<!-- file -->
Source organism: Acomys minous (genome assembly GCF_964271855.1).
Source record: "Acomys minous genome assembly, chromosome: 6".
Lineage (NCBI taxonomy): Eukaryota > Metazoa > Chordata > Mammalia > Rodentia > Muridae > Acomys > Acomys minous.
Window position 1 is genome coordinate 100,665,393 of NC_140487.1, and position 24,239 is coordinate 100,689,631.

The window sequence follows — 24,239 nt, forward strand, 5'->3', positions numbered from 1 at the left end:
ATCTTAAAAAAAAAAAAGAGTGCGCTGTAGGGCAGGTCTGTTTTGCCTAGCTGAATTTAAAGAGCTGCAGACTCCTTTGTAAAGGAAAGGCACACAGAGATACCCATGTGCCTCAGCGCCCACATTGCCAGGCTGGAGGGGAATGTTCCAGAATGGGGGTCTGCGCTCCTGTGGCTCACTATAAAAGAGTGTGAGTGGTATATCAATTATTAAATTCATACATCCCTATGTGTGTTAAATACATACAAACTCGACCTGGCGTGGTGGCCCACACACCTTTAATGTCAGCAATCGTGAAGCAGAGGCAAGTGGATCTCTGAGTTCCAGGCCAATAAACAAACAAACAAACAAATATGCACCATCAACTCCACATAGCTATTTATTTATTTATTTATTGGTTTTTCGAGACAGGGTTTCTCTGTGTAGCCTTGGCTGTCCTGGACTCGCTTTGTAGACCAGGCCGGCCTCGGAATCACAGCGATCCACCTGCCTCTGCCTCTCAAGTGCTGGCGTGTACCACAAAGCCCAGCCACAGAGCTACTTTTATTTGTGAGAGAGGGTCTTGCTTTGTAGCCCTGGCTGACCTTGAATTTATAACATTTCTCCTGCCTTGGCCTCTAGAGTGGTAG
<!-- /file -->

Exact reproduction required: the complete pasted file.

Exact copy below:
Source organism: Acomys minous (genome assembly GCF_964271855.1).
Source record: "Acomys minous genome assembly, chromosome: 6".
Lineage (NCBI taxonomy): Eukaryota > Metazoa > Chordata > Mammalia > Rodentia > Muridae > Acomys > Acomys minous.
Window position 1 is genome coordinate 100,665,393 of NC_140487.1, and position 24,239 is coordinate 100,689,631.

The window sequence follows — 24,239 nt, forward strand, 5'->3', positions numbered from 1 at the left end:
ATCTTAAAAAAAAAAAAGAGTGCGCTGTAGGGCAGGTCTGTTTTGCCTAGCTGAATTTAAAGAGCTGCAGACTCCTTTGTAAAGGAAAGGCACACAGAGATACCCATGTGCCTCAGCGCCCACATTGCCAGGCTGGAGGGGAATGTTCCAGAATGGGGGTCTGCGCTCCTGTGGCTCACTATAAAAGAGTGTGAGTGGTATATCAATTATTAAATTCATACATCCCTATGTGTGTTAAATACATACAAACTCGACCTGGCGTGGTGGCCCACACACCTTTAATGTCAGCAATCGTGAAGCAGAGGCAAGTGGATCTCTGAGTTCCAGGCCAATAAACAAACAAACAAACAAATATGCACCATCAACTCCACATAGCTATTTATTTATTTATTTATTGGTTTTTCGAGACAGGGTTTCTCTGTGTAGCCTTGGCTGTCCTGGACTCGCTTTGTAGACCAGGCCGGCCTCGGAATCACAGCGATCCACCTGCCTCTGCCTCTCAAGTGCTGGCGTGTACCACAAAGCCCAGCCACAGAGCTACTTTTATTTGTGAGAGAGGGTCTTGCTTTGTAGCCCTGGCTGACCTTGAATTTATAACATTTCTCCTGCCTTGGCCTCTAGAGTGGTAG